How are designer labels able to mass produce some of their products so swiftly?
Share via Email A Gap worker straightens up clothing. Dripping with sweat, his hair is thinly coated in dust. The hand-embroidered garment on which his tiny needle is working bears the distinctive logo of international fashion chain Gap.
The result is that children, in this case working in conditions close to slavery, appear to still be making some of its clothes.
It is a policy to stop the abuse of children. Sold into bonded labour by his family this summer, Amitosh works 16 hours a day hand-sewing clothing. Beside him on a wooden stool are his only belongings: My father was paid a fee for me and I was brought down with 40 other children.
I am a shaagird [a pupil]. It has been like this for four months. Behind the youngsters huge piles of garments labelled Gap - complete with serial numbers for a new line that Gap concedes it has ordered for sale later in the year - lie completed in polythene sacks, with official packaging labels, all for export to Europe and the United States in time for Christmas.
Jivaj, who is from West Bengal and looks around 12, told The Observer that some of the boys in the sweatshop had been badly beaten. This is a big order for abroad, they keep telling us that. Some of the boys had oily cloths stuffed in our mouths as punishment.
It is my duty to stay here. Eventually, I will make money and buy a house for my mother. Last week, a spokesman admitted that children appeared to have been caught up in the production process and rather than risk selling garments made by children it vowed it would withdraw tens of thousands of items identified by The Observer.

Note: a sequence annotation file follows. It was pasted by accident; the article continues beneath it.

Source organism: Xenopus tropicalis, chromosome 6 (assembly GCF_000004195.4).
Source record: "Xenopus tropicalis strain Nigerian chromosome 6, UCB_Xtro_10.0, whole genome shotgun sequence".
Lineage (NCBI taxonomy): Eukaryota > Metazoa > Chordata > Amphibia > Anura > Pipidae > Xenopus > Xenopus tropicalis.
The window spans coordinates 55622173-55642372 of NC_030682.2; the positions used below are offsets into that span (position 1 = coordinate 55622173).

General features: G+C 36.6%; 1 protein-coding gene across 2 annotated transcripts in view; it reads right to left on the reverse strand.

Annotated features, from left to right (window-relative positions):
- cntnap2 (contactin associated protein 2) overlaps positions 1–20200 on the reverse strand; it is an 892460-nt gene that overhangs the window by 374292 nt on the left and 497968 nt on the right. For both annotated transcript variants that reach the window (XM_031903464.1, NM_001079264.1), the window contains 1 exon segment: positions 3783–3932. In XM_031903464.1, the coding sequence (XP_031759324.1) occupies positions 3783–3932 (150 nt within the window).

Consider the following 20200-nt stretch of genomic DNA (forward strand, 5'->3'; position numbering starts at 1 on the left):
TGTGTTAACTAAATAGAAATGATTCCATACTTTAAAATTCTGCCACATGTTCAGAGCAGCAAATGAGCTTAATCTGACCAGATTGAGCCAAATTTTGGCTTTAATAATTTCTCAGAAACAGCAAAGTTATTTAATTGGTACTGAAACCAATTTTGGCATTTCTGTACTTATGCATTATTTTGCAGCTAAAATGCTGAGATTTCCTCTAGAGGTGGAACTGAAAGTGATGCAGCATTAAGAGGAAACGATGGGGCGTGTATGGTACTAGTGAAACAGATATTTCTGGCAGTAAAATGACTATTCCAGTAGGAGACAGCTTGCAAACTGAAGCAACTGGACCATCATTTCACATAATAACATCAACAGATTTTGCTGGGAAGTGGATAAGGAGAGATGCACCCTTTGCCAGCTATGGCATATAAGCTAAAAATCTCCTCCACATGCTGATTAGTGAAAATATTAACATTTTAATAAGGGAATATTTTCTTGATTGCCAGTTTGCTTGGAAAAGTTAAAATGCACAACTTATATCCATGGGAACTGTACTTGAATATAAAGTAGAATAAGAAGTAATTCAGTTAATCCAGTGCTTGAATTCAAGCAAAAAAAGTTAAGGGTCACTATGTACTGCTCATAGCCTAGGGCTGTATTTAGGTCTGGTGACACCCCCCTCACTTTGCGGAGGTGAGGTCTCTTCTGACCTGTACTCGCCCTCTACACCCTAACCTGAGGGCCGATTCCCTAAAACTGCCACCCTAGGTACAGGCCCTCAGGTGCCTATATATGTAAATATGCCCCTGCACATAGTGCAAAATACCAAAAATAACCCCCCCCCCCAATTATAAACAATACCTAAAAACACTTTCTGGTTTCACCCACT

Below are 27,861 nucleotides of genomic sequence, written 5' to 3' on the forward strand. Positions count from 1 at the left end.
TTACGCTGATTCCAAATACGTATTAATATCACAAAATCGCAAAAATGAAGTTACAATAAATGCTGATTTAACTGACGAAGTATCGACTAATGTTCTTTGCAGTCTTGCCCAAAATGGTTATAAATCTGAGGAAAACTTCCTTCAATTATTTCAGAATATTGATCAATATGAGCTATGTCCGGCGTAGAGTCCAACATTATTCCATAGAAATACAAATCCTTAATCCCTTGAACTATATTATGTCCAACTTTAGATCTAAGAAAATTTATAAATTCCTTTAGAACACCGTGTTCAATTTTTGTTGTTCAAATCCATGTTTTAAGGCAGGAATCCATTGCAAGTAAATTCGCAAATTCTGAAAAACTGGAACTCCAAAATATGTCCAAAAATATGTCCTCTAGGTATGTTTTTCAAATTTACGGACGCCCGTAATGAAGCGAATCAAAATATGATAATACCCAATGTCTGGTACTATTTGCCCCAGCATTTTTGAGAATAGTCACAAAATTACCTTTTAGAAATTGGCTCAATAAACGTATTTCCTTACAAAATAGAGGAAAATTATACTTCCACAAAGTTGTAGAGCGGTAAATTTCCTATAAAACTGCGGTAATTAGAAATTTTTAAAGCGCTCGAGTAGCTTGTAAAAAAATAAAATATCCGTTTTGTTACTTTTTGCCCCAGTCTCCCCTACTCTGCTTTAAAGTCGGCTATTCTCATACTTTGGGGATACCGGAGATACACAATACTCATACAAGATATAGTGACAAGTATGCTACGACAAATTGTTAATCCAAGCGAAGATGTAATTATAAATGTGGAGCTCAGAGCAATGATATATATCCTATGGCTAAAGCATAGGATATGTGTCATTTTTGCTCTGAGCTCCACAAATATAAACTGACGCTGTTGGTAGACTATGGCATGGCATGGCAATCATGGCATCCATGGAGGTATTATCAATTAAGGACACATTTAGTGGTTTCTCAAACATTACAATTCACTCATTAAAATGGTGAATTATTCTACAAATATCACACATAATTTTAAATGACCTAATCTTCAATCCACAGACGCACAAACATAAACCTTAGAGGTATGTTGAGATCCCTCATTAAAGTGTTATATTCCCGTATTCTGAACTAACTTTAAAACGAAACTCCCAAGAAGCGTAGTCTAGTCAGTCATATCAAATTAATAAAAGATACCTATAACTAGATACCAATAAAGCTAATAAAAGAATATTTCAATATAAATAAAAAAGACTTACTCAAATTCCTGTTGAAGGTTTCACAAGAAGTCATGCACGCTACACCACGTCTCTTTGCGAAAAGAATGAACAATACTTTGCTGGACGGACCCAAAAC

These allegations are deeply upsetting and we take this situation very seriously. All of our suppliers and their sub-contractors are required to guarantee that they will not use child labour to produce garments.
After learning of this situation, we immediately took steps to stop this work order and to prevent the product from ever being sold in our stores. We are also convening a meeting of our suppliers where we will reinforce our prohibition on child labour.
As part of the fundraising endeavour, Gap launched a new, limited collection of clothing and accessories for men and women with Product Red branding, the profits from which are being channelled towards fighting Aids in the Third World.
But over the past decade, India has also become the world capital for child labour. They should know by now what outsourcing to India means. Who made it for such little cost?The Ethics of Sweatshops and the Limits of Choice - Volume 25 Issue 2 - Michael Kates.
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BUSINESS AND PROFESSIONAL ETHICS INTERNATIONAL SWEATSHOPS JOHN T.
NJOVU LUSAKA -ZAMBIA © Business and Professional Ethics INTERNATIONAL SWEATSHOPS Table of contents Page 1. Ethical issues regarding Sweatshops Michelle Rice Business Ethics Jacqueline Newkirk Remember when you were at the mall the last time and saw a pair of Nike shoes that you just couldn’t live without?
Business ethics Sweatshop wars. Multinationals have greatly improved the working conditions in their Asian factories. But they are still vulnerable to public-relations disasters. The Ethics of Sweatshops and the Limits of Choice - Volume 25 Issue 2 - Michael Kates. If this is the first time you use this feature, you will be asked to authorise Cambridge Core to connect with your account.
Find out more about sending content to Google Drive. The Ethics of Sweatshops and the Limits of Choice. Ethics of Sweatshops: Managing Global Labour Standards in the Sporting Goods Industry 1.
Ethics of Sweatshops: Managing Global Labor Standards in the Sporting Goods Industry. JENIFER KESIK 2. 2 Introduction For more than ten years concerns surrounding global labour practices in the sporting apparel industry have been under a .